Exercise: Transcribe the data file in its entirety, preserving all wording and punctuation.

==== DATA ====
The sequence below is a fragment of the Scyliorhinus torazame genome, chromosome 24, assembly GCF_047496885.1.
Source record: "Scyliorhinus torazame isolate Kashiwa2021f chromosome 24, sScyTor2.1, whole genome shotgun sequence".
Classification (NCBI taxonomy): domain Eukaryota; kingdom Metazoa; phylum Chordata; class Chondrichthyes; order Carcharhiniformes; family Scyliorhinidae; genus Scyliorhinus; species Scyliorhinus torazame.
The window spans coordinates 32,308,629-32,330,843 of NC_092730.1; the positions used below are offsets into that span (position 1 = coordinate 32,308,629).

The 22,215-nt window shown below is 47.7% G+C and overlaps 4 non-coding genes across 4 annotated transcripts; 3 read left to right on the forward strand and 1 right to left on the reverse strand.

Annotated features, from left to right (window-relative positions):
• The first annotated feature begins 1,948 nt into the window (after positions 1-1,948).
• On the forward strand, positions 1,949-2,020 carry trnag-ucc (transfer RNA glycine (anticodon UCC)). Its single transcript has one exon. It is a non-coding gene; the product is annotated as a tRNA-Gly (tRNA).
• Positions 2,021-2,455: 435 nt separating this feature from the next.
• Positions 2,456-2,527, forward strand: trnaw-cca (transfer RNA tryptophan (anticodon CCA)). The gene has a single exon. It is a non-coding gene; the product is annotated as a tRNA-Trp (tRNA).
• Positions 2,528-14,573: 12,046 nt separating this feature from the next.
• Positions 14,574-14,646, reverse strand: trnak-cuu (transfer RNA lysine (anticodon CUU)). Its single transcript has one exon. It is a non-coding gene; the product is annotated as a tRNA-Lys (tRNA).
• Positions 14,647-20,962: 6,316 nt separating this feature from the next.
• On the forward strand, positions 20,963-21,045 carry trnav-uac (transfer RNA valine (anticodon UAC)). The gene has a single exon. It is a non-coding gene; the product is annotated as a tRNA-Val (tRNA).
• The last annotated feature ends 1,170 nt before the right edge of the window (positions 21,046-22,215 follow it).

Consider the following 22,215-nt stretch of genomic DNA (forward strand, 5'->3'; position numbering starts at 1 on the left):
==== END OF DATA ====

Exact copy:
The sequence below is a fragment of the Scyliorhinus torazame genome, chromosome 24, assembly GCF_047496885.1.
Source record: "Scyliorhinus torazame isolate Kashiwa2021f chromosome 24, sScyTor2.1, whole genome shotgun sequence".
Classification (NCBI taxonomy): domain Eukaryota; kingdom Metazoa; phylum Chordata; class Chondrichthyes; order Carcharhiniformes; family Scyliorhinidae; genus Scyliorhinus; species Scyliorhinus torazame.
The window spans coordinates 32,308,629-32,330,843 of NC_092730.1; the positions used below are offsets into that span (position 1 = coordinate 32,308,629).

The 22,215-nt window shown below is 47.7% G+C and overlaps 4 non-coding genes across 4 annotated transcripts; 3 read left to right on the forward strand and 1 right to left on the reverse strand.

Annotated features, from left to right (window-relative positions):
• The first annotated feature begins 1,948 nt into the window (after positions 1-1,948).
• On the forward strand, positions 1,949-2,020 carry trnag-ucc (transfer RNA glycine (anticodon UCC)). Its single transcript has one exon. It is a non-coding gene; the product is annotated as a tRNA-Gly (tRNA).
• Positions 2,021-2,455: 435 nt separating this feature from the next.
• Positions 2,456-2,527, forward strand: trnaw-cca (transfer RNA tryptophan (anticodon CCA)). The gene has a single exon. It is a non-coding gene; the product is annotated as a tRNA-Trp (tRNA).
• Positions 2,528-14,573: 12,046 nt separating this feature from the next.
• Positions 14,574-14,646, reverse strand: trnak-cuu (transfer RNA lysine (anticodon CUU)). Its single transcript has one exon. It is a non-coding gene; the product is annotated as a tRNA-Lys (tRNA).
• Positions 14,647-20,962: 6,316 nt separating this feature from the next.
• On the forward strand, positions 20,963-21,045 carry trnav-uac (transfer RNA valine (anticodon UAC)). The gene has a single exon. It is a non-coding gene; the product is annotated as a tRNA-Val (tRNA).
• The last annotated feature ends 1,170 nt before the right edge of the window (positions 21,046-22,215 follow it).

Consider the following 22,215-nt stretch of genomic DNA (forward strand, 5'->3'; position numbering starts at 1 on the left):